TASTE THE WASTE
DEEN

Radically Courageous: My Manual for Being Different

“Radically Courageous: My Manual for Being Different” is a book about self-organising lifestyle written by Hanna Poddig (Rotbuch, Berlin 2009)

Author of this article is hanna
Published on 2009-10-19

Tags for this article:
Consum Distribution Food Hunger Supermarket Transport Waste

... from the dumpster?

Food has a long journey behind it before it lands on German consumers’ tables. Frequently the food has already traveled a few hundred or thousand miles in a train, a truck or an airplane, has been driven 5 times across Germany, then newly repackaged again and again before it ultimately arrives on the store shelf. And at each of these interim stops the amount of food decreases—not because the foods have spoiled, but because something is “wrong” with them. Vegetables, for instance, must always be refrigerated. If, however, the truck’s refrigeration on the way here from Spain shuts down per chance for all of 3 minutes, then the whole shipment ends up in the trash bin. In another case, let’s assume the food has made it to the wholesaler. Now he/she notices that an incorrect label has been glued onto a jar of preserves. It says that there are strawberries in the jar, but they turned out to be cherries. Hard luck for the cherry preserves, because no retailer wants to offer this problem to their customers. Hard luck for 5 other, correctly declared jars too, because preserves are sold only in boxes of 6 at the wholesaler’s. In other words: off to the bin with them. Let’s take another look, this time at the retailer: Although the chocolate drops still have 3 months before their “best by” date, the new delivery has already arrived and the local discounter has no storeroom space. Here too, the drops are left with only one path to take: Dumpsterville.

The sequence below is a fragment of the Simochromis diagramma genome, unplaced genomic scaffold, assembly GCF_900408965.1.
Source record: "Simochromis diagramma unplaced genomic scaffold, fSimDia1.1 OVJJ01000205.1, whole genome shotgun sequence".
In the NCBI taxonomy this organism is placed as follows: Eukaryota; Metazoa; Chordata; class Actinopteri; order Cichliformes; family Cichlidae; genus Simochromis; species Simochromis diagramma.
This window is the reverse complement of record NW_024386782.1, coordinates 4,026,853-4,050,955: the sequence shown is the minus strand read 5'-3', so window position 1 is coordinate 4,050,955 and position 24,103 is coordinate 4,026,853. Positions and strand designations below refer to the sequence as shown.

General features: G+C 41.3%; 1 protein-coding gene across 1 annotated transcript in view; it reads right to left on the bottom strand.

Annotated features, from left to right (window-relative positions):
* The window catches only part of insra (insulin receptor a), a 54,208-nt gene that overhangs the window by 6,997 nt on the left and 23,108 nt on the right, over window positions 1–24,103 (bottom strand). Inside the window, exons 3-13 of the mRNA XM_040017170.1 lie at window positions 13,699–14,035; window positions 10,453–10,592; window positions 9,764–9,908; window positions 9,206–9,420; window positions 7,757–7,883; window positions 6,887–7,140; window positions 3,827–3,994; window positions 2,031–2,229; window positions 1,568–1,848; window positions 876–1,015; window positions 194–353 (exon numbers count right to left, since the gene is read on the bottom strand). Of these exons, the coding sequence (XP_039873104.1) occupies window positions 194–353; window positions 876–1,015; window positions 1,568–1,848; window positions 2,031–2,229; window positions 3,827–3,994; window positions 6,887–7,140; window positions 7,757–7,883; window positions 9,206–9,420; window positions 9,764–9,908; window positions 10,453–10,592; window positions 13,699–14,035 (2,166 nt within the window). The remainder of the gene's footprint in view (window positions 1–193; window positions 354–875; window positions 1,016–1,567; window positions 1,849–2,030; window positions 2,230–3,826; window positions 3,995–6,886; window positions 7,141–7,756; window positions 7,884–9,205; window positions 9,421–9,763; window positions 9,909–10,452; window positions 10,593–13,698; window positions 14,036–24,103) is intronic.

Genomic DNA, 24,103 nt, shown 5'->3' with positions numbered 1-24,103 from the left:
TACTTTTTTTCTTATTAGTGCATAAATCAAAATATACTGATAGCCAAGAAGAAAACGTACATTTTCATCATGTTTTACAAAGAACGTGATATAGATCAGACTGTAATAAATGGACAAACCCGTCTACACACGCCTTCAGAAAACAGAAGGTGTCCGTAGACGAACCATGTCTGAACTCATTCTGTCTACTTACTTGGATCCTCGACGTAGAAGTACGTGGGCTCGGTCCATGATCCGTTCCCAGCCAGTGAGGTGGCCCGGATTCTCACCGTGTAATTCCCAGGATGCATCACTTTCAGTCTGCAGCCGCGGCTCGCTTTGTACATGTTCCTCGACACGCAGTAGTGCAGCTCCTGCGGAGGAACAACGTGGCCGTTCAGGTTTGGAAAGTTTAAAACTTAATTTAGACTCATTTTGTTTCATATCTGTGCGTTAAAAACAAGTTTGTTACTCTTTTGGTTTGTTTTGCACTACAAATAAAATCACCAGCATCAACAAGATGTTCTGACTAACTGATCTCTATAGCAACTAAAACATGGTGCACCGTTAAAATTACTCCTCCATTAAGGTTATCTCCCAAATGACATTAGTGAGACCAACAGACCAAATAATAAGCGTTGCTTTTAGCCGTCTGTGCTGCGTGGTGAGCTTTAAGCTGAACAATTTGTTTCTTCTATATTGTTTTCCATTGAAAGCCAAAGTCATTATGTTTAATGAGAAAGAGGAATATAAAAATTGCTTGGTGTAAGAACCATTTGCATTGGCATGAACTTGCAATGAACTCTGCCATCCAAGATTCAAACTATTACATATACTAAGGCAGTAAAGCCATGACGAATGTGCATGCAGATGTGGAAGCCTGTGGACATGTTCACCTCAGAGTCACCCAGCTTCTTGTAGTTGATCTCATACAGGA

Enormous amounts of food are thrown away because financially it doesn’t pay to deal with them sparingly. It’s cheaper to buy new preserves than to soak off a label and glue on a new one. It’s even cheaper to buy 6 new jars of preserves than to hold on to 5 until the next day when something is going to be “wrong” again with one of the boxes of 6, and that 6th jar could be refilled from another box. Consumers and the retail trade expect flawless merchandise. Jettisoning the food at a discount is usually not worthwhile: the profit margin would end up being too low. Ultimately, more money is to be made when new goods are ordered and the “wrong stuff” disappears into the dumpster without any larger expenditure in terms of labor, time and personnel.

This is precisely the point when I become active. Nocturnally active, mostly. That’s when I head for the dumpsters and take what no one wants to sell anymore. Usually I end up carting away a lot more than I intended because it all looks so incredibly good and I can picture all the amazing things I could cook with it. When all is said and done, I’m probably going to have to throw away half of it again. Oh well, I’m pretty sure the mini-fitness program in “hoisting bell peppers” didn’t do me any harm, either.